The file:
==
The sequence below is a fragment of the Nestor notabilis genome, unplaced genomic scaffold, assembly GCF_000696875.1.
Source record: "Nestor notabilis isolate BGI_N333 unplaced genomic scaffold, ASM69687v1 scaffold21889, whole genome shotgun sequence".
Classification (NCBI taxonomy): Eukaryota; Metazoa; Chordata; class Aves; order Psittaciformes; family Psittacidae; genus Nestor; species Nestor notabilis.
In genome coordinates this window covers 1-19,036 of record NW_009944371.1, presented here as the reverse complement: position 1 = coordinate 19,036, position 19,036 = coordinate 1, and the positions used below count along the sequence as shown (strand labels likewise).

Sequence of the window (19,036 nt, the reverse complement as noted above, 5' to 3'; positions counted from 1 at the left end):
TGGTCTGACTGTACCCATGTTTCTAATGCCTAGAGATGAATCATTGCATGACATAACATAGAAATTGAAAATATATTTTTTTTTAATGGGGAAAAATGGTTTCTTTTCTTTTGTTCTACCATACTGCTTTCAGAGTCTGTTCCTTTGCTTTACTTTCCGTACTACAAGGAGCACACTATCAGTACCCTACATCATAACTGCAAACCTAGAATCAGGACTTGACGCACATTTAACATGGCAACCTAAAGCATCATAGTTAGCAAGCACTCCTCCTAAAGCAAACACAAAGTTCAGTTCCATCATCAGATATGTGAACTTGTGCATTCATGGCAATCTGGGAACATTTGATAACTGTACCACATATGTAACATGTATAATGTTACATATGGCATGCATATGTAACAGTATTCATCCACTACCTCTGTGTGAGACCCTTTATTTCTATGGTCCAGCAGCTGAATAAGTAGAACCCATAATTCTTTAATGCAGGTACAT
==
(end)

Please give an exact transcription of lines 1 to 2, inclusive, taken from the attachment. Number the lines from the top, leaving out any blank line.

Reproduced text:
The sequence below is a fragment of the Nestor notabilis genome, unplaced genomic scaffold, assembly GCF_000696875.1.
Source record: "Nestor notabilis isolate BGI_N333 unplaced genomic scaffold, ASM69687v1 scaffold21889, whole genome shotgun sequence".